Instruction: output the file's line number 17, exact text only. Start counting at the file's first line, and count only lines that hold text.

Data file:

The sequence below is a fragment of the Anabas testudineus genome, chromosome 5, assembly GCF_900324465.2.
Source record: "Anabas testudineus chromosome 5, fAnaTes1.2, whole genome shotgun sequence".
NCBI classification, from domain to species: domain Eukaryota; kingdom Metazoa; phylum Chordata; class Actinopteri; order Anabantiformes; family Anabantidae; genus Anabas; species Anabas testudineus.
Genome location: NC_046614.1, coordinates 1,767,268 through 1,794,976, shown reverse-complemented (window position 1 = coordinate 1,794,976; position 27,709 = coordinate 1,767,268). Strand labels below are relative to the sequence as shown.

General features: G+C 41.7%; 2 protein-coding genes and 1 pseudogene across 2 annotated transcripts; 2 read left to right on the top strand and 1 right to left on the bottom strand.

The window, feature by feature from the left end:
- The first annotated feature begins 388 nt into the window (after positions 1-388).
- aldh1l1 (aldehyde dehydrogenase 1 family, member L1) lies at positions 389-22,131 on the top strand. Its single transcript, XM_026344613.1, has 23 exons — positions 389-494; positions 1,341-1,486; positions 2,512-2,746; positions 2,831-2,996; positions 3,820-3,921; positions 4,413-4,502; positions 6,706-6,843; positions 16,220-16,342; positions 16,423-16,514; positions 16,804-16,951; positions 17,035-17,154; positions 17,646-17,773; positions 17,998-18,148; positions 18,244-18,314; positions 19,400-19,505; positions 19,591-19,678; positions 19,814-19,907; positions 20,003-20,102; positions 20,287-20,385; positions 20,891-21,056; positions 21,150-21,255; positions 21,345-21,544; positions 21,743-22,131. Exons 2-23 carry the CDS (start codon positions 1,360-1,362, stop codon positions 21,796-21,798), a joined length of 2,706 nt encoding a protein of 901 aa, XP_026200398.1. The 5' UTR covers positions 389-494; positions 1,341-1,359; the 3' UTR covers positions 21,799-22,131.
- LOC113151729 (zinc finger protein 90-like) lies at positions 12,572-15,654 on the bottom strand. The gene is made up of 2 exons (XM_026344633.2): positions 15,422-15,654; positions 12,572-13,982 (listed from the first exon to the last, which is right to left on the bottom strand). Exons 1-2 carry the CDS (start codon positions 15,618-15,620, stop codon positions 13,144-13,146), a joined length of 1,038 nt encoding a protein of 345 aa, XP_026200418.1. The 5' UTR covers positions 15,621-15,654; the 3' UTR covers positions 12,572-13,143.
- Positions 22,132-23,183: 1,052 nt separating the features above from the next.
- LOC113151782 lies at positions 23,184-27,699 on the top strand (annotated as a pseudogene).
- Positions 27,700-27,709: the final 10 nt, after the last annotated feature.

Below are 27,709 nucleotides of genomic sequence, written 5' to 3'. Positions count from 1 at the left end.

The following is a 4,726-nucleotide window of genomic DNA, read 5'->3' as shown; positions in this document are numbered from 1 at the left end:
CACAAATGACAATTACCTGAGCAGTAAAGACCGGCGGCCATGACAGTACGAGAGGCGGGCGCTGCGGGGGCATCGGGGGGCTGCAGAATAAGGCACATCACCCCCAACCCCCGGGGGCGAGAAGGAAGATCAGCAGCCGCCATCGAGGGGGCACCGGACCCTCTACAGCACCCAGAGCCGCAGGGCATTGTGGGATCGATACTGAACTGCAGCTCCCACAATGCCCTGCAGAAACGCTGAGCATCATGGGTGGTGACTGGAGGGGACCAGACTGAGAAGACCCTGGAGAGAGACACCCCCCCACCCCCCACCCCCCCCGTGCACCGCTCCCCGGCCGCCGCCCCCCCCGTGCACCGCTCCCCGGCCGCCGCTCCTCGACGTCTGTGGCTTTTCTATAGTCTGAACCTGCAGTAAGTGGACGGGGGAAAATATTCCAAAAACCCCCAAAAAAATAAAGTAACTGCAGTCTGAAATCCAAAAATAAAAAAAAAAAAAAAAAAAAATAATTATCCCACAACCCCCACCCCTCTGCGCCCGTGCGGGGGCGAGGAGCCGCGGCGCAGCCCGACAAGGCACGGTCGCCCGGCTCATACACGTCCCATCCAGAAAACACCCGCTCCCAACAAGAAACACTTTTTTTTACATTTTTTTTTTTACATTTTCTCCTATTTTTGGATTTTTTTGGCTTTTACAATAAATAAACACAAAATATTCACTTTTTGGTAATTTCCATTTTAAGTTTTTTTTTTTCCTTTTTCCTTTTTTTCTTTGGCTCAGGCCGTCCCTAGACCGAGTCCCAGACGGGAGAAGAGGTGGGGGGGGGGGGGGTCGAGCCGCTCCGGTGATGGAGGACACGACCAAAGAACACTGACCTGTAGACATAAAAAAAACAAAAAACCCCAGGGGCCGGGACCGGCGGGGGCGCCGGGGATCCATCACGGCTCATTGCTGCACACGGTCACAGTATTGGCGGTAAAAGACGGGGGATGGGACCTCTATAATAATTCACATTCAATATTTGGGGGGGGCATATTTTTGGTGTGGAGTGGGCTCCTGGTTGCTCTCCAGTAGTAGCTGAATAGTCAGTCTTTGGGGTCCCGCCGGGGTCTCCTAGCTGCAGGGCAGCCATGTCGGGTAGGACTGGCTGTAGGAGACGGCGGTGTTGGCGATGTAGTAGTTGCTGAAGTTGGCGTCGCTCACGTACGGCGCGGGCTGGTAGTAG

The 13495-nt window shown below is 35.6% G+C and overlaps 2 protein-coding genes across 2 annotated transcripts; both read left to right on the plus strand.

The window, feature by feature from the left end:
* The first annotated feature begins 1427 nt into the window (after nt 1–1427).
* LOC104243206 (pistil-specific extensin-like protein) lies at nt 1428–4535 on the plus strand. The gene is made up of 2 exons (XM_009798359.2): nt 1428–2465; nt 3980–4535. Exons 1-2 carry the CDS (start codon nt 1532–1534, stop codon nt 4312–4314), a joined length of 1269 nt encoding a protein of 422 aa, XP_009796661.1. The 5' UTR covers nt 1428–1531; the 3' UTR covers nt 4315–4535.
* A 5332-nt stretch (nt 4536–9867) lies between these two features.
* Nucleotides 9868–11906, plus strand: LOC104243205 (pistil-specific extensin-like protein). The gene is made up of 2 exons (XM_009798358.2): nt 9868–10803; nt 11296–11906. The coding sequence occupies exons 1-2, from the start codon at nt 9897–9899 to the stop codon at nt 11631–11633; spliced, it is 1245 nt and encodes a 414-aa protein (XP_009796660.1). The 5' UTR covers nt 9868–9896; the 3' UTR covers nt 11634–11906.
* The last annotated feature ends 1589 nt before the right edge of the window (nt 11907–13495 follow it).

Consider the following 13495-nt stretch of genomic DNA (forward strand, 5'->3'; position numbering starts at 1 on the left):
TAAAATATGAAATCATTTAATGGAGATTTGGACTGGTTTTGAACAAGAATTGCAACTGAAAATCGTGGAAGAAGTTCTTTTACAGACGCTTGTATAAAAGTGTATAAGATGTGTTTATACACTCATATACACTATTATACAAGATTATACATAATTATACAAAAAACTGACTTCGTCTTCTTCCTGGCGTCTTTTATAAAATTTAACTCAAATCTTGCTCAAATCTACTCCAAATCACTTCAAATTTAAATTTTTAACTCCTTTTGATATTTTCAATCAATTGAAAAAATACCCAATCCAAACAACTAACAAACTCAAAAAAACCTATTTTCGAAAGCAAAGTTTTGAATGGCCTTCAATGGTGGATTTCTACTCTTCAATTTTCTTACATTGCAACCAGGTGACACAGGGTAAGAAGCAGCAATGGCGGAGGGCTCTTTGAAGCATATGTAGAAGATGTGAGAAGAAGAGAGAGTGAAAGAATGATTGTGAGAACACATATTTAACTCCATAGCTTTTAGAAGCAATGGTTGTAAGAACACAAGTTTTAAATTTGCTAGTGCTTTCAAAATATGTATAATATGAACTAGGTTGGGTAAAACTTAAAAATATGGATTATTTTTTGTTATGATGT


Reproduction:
The window, feature by feature from the left end: